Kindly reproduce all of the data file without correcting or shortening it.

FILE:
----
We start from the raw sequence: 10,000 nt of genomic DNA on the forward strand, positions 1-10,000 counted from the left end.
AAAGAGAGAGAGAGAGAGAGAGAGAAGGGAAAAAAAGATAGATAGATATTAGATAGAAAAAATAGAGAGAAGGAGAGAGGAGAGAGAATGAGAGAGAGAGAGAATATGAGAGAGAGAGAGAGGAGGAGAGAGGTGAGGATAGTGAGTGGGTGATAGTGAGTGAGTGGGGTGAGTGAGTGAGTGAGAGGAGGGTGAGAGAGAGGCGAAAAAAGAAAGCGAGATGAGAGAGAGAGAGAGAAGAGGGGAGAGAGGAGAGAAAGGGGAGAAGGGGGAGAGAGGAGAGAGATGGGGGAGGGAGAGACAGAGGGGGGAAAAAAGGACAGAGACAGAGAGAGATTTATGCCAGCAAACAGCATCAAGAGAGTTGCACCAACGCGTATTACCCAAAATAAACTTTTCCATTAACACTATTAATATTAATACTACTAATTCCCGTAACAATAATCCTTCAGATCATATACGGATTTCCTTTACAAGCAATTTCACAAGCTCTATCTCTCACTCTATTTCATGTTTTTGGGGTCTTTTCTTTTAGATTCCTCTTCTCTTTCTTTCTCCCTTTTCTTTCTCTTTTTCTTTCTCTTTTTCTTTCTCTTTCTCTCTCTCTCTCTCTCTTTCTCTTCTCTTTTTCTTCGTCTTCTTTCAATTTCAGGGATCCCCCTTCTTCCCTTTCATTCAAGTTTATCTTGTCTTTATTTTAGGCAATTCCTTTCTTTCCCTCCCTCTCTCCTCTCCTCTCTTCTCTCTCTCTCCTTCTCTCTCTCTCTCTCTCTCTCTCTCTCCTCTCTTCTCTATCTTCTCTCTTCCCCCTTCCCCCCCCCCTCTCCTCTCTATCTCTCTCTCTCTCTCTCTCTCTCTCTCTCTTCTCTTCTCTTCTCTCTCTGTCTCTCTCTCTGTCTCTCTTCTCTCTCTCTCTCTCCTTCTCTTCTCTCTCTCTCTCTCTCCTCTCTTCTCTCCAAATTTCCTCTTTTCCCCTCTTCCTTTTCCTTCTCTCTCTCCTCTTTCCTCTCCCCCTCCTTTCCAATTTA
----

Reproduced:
We start from the raw sequence: 10,000 nt of genomic DNA on the forward strand, positions 1-10,000 counted from the left end.
AAAGAGAGAGAGAGAGAGAGAGAGAAGGGAAAAAAAGATAGATAGATATTAGATAGAAAAAATAGAGAGAAGGAGAGAGGAGAGAGAATGAGAGAGAGAGAGAATATGAGAGAGAGAGAGAGGAGGAGAGAGGTGAGGATAGTGAGTGGGTGATAGTGAGTGAGTGGGGTGAGTGAGTGAGTGAGAGGAGGGTGAGAGAGAGGCGAAAAAAGAAAGCGAGATGAGAGAGAGAGAGAGAAGAGGGGAGAGAGGAGAGAAAGGGGAGAAGGGGGAGAGAGGAGAGAGATGGGGGAGGGAGAGACAGAGGGGGGAAAAAAGGACAGAGACAGAGAGAGATTTATGCCAGCAAACAGCATCAAGAGAGTTGCACCAACGCGTATTACCCAAAATAAACTTTTCCATTAACACTATTAATATTAATACTACTAATTCCCGTAACAATAATCCTTCAGATCATATACGGATTTCCTTTACAAGCAATTTCACAAGCTCTATCTCTCACTCTATTTCATGTTTTTGGGGTCTTTTCTTTTAGATTCCTCTTCTCTTTCTTTCTCCCTTTTCTTTCTCTTTTTCTTTCTCTTTTTCTTTCTCTTTCTCTCTCTCTCTCTCTCTTTCTCTTCTCTTTTTCTTCGTCTTCTTTCAATTTCAGGGATCCCCCTTCTTCCCTTTCATTCAAGTTTATCTTGTCTTTATTTTAGGCAATTCCTTTCTTTCCCTCCCTCTCTCCTCTCCTCTCTTCTCTCTCTCTCCTTCTCTCTCTCTCTCTCTCTCTCTCTCTCCTCTCTTCTCTATCTTCTCTCTTCCCCCTTCCCCCCCCCCTCTCCTCTCTATCTCTCTCTCTCTCTCTCTCTCTCTCTCTCTTCTCTTCTCTTCTCTCTCTGTCTCTCTCTCTGTCTCTCTTCTCTCTCTCTCTCTCCTTCTCTTCTCTCTCTCTCTCTCTCCTCTCTTCTCTCCAAATTTCCTCTTTTCCCCTCTTCCTTTTCCTTCTCTCTCTCCTCTTTCCTCTCCCCCTCCTTTCCAATTTA